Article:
Ask Dr. Job’s chief contributor, Sandra Pesmen, is a member of the Chicago Journalism Hall of Fame and author of “DR. JOB’s Complete Career Guide.”

Winner of several journalism awards, Pesmen is a graduate of the University of Illinois Media College at Urbana, and is listed in several Who’s Who editions. She also has been Corporate Features Editor of Crain Communications Inc., founding Features Editor of Crain’s Chicago Business and a reporter/features writer for The Chicago Daily News.

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Make Out-Of-Town Job Search Work

It’s hard enough to have to look for a job. And it’s downright daunting to have to do it from another city or state. But there are some suggestions from specialists that will make it successful.  

Chris Brown, director of HR for unified communication firm InterCall, and head of human resources for its parent West Corporation offers the following tips:

  • Openly declare your intent to the interviewing company that you plan on moving to said location regardless of a job opportunity or not (state that you excited about living there)– be specific when interviewing on what your plans are and when you can be at said location. If you can’t break an apartment lease till March and are interviewing in January – let the Recruiter now.  Recruiter/Hiring Managers have been known you wait, but only if you are honest about time frames of availability.
  • Tap into your local network, even if it’s virtually. Make an announcement via Social Media, state, “I’m excited about relocating to said location and starting my employment search now.”  It is said that 80% of available jobs are never posted. Participating in virtual networking events can help out-of-state candidates expand and tap into their networks to get access to that 80%.


  • Change your public presence to represent the new location – through LinkedIn, Facebook, and other Social Media. Applicant Tracking Systems and recruiters may have a tendency to weed out remote candidates if no relocation expense is provided.


  • Create the illusion of face-to-face interaction. Similarly, by offering to do a video interview instead of a phone screen, out-of-state candidates can create the feeling of a face- to-face contact while minimizing costs for prospective employers. However, be flexible on your availability to be on site for an in-person interview within reason, should the company want to see you for a face-to-face, you need to open your schedule up to be there.  Many times for relocating candidates, their ability to make themselves available, also gauges the interest on how serious the candidate is in being in the market.
  • Prepare for the video interview just as you would an in-person interview. Stay conscious of body language. Employers are able to pick up on professionalism and demeanor in a video interview, so it’s important to avoid common mistakes that can make a bad impression. For instance, show you’re serious about a role by making sure you’re in professional garb from head to toe—too many job opportunities have been lost because candidates are wearing pajama bottoms with their suit tops!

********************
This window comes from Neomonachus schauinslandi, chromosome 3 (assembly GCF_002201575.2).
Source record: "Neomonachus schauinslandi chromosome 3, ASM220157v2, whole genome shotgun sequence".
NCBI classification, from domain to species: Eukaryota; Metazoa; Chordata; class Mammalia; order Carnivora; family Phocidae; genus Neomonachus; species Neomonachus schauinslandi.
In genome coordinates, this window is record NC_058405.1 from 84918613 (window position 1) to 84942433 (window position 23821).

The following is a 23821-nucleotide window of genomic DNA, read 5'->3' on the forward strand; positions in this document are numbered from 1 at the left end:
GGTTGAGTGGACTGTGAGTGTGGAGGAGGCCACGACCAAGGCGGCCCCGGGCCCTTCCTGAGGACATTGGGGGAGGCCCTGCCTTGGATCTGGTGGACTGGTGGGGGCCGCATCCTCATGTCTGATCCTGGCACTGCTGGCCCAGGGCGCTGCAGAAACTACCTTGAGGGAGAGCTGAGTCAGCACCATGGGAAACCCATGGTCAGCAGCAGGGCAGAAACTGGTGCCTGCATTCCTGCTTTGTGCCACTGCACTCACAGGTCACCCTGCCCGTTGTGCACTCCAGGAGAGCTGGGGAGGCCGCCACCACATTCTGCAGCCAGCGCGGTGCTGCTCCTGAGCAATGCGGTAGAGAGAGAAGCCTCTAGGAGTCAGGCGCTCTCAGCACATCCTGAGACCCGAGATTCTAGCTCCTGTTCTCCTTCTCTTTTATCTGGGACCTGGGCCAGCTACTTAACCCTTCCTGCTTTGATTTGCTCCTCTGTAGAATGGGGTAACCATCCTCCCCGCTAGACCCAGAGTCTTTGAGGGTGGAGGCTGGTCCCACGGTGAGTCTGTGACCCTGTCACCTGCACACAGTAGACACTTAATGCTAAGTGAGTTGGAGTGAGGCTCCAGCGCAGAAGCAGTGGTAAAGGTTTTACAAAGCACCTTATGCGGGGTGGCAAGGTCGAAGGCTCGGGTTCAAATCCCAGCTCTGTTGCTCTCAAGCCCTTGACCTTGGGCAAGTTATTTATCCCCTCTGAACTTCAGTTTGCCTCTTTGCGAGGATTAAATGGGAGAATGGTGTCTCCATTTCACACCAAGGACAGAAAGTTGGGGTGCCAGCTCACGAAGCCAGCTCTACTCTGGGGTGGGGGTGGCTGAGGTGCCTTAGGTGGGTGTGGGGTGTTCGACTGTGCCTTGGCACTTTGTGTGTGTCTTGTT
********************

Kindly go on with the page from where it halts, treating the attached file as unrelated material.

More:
• Just breathe. Interviews are nerve-wrecking as is, but being on camera can add a whole new level of stress. Changes in behavior show nervousness. For instance, if you use complicated sentences when you are comfortable, suddenly switching to one-word answers (or vice-versa) is a red flag for interviewers. Verbal slips like these may be an indication of a lack of confidence in your expertise or qualifications for the role.


  • Don’t waste time. Outline your goals and choose virtual networking events that match them. Look for events that will connect you with people in the industry and location you desire. Recruiters will be trying to gauge your interest in potential job openings via your logged activities during a virtual job fair, so stick to offerings and activities that correspond with your objectives.


  • Know the area that you are moving too (you should make at least a couple of trips while you are interviewing) – commute times become an determining factor in screening, for example if you are interviewing for a role in Chicago and the office is downtown near the loop and you are buying a house in a distant suburb that’s a 2 hour commute – you need to understand how that will perceived by the hiring company, especially if it’s in the office every day.  Many recruiters are concerned about the employee’s availability to consistently make it work on time – not knowing the area puts you a disadvantage.


  • Gently inquire about relocation expenses only deeper into the interview process, do not immediately ask up front (once again Recruiters can question the legitimacy of your movement), as you move through the process and ask for the salary range of the role, that is the most appropriate time to ask. ###






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